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May 30, 2022 to June 1, 2022
Soria Moria Hotel
Europe/Oslo timezone

Keynotes

Petter Skarheim, Secretary General in the Norwegian Ministry of Education and Research

Welcome words

Paula LehtomäkiCecilia Leveaux & Bodil Aurstad, Nordic Council of Ministers

Towards becoming the most sustainable and integrated region in the world in 2030

The opening speech by Secretary General of the Nordic Council of Ministers, Paula Lehtomäki, followed by a discussion led by Senior Advisors Cecilia Leveaux and Bodil Aurstad.

Arne Flåøyen, Director, NordForsk

Nordic research cooperation towards 2030

Konstantinos Glinos, European Commission

Open Science: Quo Vadis?

The COVID-19 pandemic demonstrated the benefits of open and rapid sharing of research results, but it also revealed the limitations of the current research systems and infrastructures. In this talk, I will discuss some of the challenges the conduct of science faces today, how Open Science policies and practices can help us address them, and what else we will need to do to make the pursuit of new knowledge more effective and efficient.

Gudmund Høst, Director, NeIC

Digital infrastructure for Nordic research excellence

Digital barriers hinder research cooperation across the Nordic borders.The Nordic e-Infrastructure Collaboration bring experts together to to remove these cross-border barriers. We have a unique system to help researchers effectively share data and access big supercomputers across the Nordics. The benefit for the whole region is more research for less money.

Frank Møller Aarestrup, Technical University of Denmark, DK

Tentative topic: COVID-19 related research

Abstract to be added at a later time.

Johanna Törnroos, NeIC / CSC – IT Center for Science, FI

Impact of the Nordic e-Infrastructure Collaboration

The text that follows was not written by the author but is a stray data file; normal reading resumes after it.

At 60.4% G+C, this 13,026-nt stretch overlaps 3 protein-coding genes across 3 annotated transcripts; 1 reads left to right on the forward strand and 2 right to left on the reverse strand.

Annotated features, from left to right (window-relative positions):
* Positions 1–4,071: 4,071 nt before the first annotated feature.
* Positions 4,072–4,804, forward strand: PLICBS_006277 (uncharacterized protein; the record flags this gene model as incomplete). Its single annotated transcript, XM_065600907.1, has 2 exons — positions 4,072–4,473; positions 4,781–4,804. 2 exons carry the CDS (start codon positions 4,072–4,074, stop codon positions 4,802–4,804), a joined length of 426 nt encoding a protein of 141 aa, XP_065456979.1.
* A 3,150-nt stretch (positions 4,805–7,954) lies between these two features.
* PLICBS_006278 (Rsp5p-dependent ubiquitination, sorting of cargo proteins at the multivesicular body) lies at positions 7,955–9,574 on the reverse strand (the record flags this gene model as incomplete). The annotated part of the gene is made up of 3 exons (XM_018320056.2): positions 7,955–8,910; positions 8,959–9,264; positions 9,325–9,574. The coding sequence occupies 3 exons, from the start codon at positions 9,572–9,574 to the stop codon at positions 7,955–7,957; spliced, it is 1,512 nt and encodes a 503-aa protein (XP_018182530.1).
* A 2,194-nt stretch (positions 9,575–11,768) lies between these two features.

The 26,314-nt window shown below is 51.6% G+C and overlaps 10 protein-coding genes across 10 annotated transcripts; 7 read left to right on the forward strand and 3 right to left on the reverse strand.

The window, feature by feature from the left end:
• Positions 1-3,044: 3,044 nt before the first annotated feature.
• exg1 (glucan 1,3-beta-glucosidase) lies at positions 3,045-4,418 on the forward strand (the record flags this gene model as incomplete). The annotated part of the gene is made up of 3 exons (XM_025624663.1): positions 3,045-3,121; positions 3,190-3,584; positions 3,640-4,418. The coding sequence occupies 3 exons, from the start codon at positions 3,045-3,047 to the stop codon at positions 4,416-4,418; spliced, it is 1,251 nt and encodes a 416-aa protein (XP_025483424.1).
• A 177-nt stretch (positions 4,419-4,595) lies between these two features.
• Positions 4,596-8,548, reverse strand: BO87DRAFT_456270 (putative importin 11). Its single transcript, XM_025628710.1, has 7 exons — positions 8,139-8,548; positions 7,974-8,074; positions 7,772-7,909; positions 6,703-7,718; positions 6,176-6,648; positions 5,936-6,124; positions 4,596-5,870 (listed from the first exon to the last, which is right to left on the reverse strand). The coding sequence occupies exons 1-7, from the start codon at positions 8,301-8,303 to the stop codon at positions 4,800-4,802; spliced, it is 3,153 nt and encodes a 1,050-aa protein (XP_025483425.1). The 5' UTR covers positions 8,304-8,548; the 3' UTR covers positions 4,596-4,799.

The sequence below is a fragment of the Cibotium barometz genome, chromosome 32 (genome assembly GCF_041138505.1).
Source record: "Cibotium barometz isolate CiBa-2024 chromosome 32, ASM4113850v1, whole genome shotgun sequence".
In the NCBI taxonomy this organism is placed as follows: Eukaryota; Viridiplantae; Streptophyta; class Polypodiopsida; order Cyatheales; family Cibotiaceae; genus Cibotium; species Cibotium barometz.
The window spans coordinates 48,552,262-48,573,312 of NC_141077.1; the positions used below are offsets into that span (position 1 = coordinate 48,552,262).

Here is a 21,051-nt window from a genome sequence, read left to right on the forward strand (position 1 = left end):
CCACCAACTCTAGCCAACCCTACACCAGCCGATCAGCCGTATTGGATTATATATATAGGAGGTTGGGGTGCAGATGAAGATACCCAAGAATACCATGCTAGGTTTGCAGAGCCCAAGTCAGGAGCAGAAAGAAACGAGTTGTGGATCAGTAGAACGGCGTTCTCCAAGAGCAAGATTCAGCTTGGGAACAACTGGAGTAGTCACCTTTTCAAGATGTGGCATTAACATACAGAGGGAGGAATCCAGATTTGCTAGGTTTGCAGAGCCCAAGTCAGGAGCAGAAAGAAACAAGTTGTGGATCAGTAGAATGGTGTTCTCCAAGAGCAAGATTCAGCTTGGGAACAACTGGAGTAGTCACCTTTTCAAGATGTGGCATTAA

The Nordic e-Infrastructure Collaboration (NeIC) as an organisation was established in 2012 as part of NordForsk with two roles. First was to operate the Nordic Tier-1 facility providing computing and storage for CERN to be used for research by high energy physicists worldwide. The second one was to facilitate e-infrastructure collaboration across the Nordic borders so that it could contribute to higher-level agendas and goals of the Nordic as well. Third role was assumed in 2019, to coordinate European projects. As a Nordic organisation, it is important for NeIC to demonstrate its value and map out the benefits it brings within and beyond the Nordic region. Each partner participating in NeIC projects expects to benefit from providing their staff and other resources to the projects. Each national funding agency expects NeIC to benefit the national research infrastructure strategies, enable excellent research and create impact at large. The Nordic Council of Ministers (NCM), which funds NeIC through NordForsk expects NeIC to create added value for the Nordic region.

This talk discusses how NeIC has responded to the expectations of its different stakeholders and created added value in the region.

W. H. Trzaska, University of Jyväskylä, FI

Quark Matter, Dark Matter, Does it Matter?

Recent decades attest to unprecedented developments in experimental science. Registration of gravitational waves, detecting neutrino oscillations, and charting the cosmic microwave background are but a few examples. Yet, at the same time, some of the old mysteries, e.g., the existence and nature of Dark Matter, stubbornly defy explanation. In my presentation, I’ll illustrate the importance and relevance of basic research with ALICE – the very successful heavy-ion experiment studying the quark-gluon plasma at the CERN Large Hadron Collider (LHC) and mention the first results from indirect Dark Matter searches in the Pyhäsalmi mine in Finland.

Wilhelm Widmark, Library Director, Stockholm University & Member of EOSC Association Board of Directors, SE

Open Science in the Nordic countries: from policy to implementation

Open science will in the future become the normal way to conduct science. But to reach that point we have a mayor cultural shift to be done by all stakeholders in the system. The Nordic countries has come rather far in the policy discussions and most of the countries have some policies in place. But now it is time to go from policy to implementation. The policy making is often done top down but the cultural shift must come bottom up. It is important that the implementation will be led by the researchers and meet the researchers needs. 

This talk will discuss some policy issues about Open Science in the Nordic countries and how we can engage the researchers to become the leaders of the cultural shift. What possible role will e-infrastructures and EOSC have in this transition and how can we work together in the Nordic countries to make the shift happen.